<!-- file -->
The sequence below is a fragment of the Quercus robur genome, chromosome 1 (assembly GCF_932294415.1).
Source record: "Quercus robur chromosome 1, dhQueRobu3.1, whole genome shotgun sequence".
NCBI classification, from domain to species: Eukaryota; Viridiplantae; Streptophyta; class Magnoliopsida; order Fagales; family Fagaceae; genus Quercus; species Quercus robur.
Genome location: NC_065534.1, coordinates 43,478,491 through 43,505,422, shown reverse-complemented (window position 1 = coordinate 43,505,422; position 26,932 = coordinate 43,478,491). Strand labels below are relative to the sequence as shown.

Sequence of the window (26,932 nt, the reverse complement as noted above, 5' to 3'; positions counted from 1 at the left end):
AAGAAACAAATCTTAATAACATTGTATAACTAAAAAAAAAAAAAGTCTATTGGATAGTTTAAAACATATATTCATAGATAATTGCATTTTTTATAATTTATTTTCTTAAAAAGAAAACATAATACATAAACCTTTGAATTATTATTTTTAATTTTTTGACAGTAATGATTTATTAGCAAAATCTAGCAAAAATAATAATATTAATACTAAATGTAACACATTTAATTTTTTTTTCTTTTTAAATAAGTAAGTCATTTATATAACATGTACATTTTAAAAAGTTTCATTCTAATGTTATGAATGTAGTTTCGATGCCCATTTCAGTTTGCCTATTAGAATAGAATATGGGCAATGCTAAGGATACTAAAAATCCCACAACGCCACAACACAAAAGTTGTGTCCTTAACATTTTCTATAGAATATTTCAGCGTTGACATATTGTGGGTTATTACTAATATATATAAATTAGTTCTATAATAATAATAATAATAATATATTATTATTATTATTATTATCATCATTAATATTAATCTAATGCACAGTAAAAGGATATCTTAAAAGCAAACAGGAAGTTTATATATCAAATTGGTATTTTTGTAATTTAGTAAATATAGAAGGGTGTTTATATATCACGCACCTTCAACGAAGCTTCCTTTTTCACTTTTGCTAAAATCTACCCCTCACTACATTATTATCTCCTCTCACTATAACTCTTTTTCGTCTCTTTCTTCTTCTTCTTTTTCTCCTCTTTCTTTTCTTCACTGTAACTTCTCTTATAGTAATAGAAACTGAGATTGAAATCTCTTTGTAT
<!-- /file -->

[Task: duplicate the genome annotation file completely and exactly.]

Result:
The sequence below is a fragment of the Quercus robur genome, chromosome 1 (assembly GCF_932294415.1).
Source record: "Quercus robur chromosome 1, dhQueRobu3.1, whole genome shotgun sequence".
NCBI classification, from domain to species: Eukaryota; Viridiplantae; Streptophyta; class Magnoliopsida; order Fagales; family Fagaceae; genus Quercus; species Quercus robur.
Genome location: NC_065534.1, coordinates 43,478,491 through 43,505,422, shown reverse-complemented (window position 1 = coordinate 43,505,422; position 26,932 = coordinate 43,478,491). Strand labels below are relative to the sequence as shown.

Sequence of the window (26,932 nt, the reverse complement as noted above, 5' to 3'; positions counted from 1 at the left end):
AAGAAACAAATCTTAATAACATTGTATAACTAAAAAAAAAAAAAGTCTATTGGATAGTTTAAAACATATATTCATAGATAATTGCATTTTTTATAATTTATTTTCTTAAAAAGAAAACATAATACATAAACCTTTGAATTATTATTTTTAATTTTTTGACAGTAATGATTTATTAGCAAAATCTAGCAAAAATAATAATATTAATACTAAATGTAACACATTTAATTTTTTTTTCTTTTTAAATAAGTAAGTCATTTATATAACATGTACATTTTAAAAAGTTTCATTCTAATGTTATGAATGTAGTTTCGATGCCCATTTCAGTTTGCCTATTAGAATAGAATATGGGCAATGCTAAGGATACTAAAAATCCCACAACGCCACAACACAAAAGTTGTGTCCTTAACATTTTCTATAGAATATTTCAGCGTTGACATATTGTGGGTTATTACTAATATATATAAATTAGTTCTATAATAATAATAATAATAATATATTATTATTATTATTATTATCATCATTAATATTAATCTAATGCACAGTAAAAGGATATCTTAAAAGCAAACAGGAAGTTTATATATCAAATTGGTATTTTTGTAATTTAGTAAATATAGAAGGGTGTTTATATATCACGCACCTTCAACGAAGCTTCCTTTTTCACTTTTGCTAAAATCTACCCCTCACTACATTATTATCTCCTCTCACTATAACTCTTTTTCGTCTCTTTCTTCTTCTTCTTTTTCTCCTCTTTCTTTTCTTCACTGTAACTTCTCTTATAGTAATAGAAACTGAGATTGAAATCTCTTTGTAT